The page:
An ape who apes human thought and behavior waxes homo sapient about his decision to renounce jungle living and dwell amongst men as a famous concert performer. His concert rider? All bananas – absolutely no plantains! Humans and primates actually aren’t that different. Monkeys hurl their feces at each other, while humans voluntarily organize themselves into tightly knit social structures that require close interaction and interdependence to succeed. Either way you’re always dealing with someone else’s shit.

Hertzsprung-Russell rating: G103

Available in: The Shout And Other Stories


A young couple meets a hermit who possesses a magical shout (and I don’t mean the stain remover); a bellow so big and bold it drives people insane.  I’m going to shout it from the rooftops – this story is great! Another thing I’m going to shout from the rooftops is for someone to bring me a ladder because the one I used to get up here fell over and now I’m trapped. Also, the roof is dirty and my pants need some ShoutTM. And that time I did mean the stain remover.

Hertzsprung-Russell rating: B102.5

Available in: Before The Golden Age Book 3

Two eagle-eyed astronomers discover a massive planetoid is about to hit Earth (our Earth! Where we live!!) so they attach rockets to the moon and use it to blow said planetoid out of the sky. Course, now we’re moonless, which means no more tides, but fuck the Bay of Fundy, right? You know a story’s bad when the central scientific premise sounds like a rap lyric: “Strap a rocket to the moon and use it as a weapon/and, like the moon, the total Gs are lessened when they steppin’.”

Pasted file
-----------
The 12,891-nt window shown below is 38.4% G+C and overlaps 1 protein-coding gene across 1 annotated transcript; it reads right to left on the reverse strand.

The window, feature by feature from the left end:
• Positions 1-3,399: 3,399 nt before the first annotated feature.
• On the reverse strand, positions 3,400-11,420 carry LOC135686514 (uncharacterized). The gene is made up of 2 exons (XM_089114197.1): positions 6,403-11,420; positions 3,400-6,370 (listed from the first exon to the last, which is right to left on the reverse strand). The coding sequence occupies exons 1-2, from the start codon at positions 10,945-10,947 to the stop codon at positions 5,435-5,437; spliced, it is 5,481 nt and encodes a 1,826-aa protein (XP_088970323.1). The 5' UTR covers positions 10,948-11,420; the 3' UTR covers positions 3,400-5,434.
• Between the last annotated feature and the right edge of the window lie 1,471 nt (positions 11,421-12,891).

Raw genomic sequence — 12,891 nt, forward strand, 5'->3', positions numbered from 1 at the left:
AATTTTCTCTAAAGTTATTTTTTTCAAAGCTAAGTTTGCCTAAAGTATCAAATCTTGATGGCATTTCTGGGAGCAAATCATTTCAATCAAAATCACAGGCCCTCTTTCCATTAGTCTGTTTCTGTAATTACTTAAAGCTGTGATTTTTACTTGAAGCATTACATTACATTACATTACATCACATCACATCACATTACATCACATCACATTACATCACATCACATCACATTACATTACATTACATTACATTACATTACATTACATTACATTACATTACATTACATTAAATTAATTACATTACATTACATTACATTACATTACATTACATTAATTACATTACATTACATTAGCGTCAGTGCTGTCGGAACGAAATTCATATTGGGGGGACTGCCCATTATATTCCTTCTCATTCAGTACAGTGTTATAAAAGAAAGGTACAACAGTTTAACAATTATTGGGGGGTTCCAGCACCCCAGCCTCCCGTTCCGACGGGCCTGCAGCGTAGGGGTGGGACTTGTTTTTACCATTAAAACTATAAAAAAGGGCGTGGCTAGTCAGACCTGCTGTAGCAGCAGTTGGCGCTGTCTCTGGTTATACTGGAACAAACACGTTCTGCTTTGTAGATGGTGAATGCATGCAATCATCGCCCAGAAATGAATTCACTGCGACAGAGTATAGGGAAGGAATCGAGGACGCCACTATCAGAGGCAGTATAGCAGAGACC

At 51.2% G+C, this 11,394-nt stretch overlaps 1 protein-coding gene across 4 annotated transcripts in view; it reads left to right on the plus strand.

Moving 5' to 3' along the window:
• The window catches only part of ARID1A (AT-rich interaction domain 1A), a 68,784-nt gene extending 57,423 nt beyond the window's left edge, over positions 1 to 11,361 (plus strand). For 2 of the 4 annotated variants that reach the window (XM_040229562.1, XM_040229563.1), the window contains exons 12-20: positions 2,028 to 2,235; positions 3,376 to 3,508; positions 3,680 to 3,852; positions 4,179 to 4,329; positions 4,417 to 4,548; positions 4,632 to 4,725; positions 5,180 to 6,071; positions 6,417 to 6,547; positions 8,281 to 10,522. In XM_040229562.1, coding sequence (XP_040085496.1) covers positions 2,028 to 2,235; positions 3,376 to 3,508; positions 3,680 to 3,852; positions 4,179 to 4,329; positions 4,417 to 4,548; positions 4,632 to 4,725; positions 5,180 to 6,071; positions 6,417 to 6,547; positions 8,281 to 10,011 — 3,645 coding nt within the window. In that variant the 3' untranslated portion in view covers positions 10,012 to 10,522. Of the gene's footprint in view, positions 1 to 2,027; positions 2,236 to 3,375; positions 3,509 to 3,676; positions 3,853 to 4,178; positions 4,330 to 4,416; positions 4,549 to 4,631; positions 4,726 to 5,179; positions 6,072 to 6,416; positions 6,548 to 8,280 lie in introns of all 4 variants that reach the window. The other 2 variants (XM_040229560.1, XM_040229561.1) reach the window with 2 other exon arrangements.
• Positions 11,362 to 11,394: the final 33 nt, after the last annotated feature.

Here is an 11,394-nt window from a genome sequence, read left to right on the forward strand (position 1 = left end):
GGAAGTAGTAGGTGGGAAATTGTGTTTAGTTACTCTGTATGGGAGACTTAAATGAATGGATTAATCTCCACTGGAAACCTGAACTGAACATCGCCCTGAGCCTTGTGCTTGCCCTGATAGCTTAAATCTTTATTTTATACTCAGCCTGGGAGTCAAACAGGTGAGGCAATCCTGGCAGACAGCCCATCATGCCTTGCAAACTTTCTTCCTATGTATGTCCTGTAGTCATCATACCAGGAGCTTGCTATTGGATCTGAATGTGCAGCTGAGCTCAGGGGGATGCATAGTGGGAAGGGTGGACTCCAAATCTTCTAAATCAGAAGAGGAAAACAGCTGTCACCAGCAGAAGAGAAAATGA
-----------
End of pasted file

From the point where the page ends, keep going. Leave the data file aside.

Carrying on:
Hertzsprung-Russell rating: B0.5

Available in: Thrilling Wonder Stories, Volume XXX, No. 3

A  mapcap tale in which highly-intelligent donkeys enslave humans. They’re all, like, ‘Fuck this – you guys pull the carts and carry Juan Valdez’ coffee and bring Jesus into Jerusalem and be the briefly amusing but now thoroughly grating comic sidekick in Shrek.’ Basically, it’s Planet Of The Apes, but with donkeys (and somewhere, someone has spoken the previous sentence to the head of a movie studio, who is currently writing them a cheque for a hundred million dollars.)

Hertzsprung-Russell rating: F104

Available in: The Worlds Of Robert F. Young

An interplanetary mountaineer becomes sexually obsessed with a woman-shaped mountain and decides to ‘tap’ that. Mostly with a mountain-climbing hammer. But he gets his pitons in a knot when he reaches the top and realizes he’s not the first one to plant his flag in her moist, quivering peak. That ignominious, igneous bitch! That’s why, geologically speaking, I’m an isthmus man.

Hertzsprung-Russell rating: F104.5

Available in: Mercenaries Of Tomorrow

A kid growing up in a futuristic utopia wearies of being coddled and ventures into the untamed countryside to join a bloodthirsty barbarian horde. A lot of young people join bloodthirsty barbarian hordes just for the parties; they think bloodthirsty barbarian hordes drink a lot. But they don’t. That’s why they’re bloodthirsty. They may have a small glass of blood with dinner. Or maybe a blood shandy on a hot day. But for the most part, they’re pretty dry. They love rape, though.

Hertzsprung-Russell rating: O/B5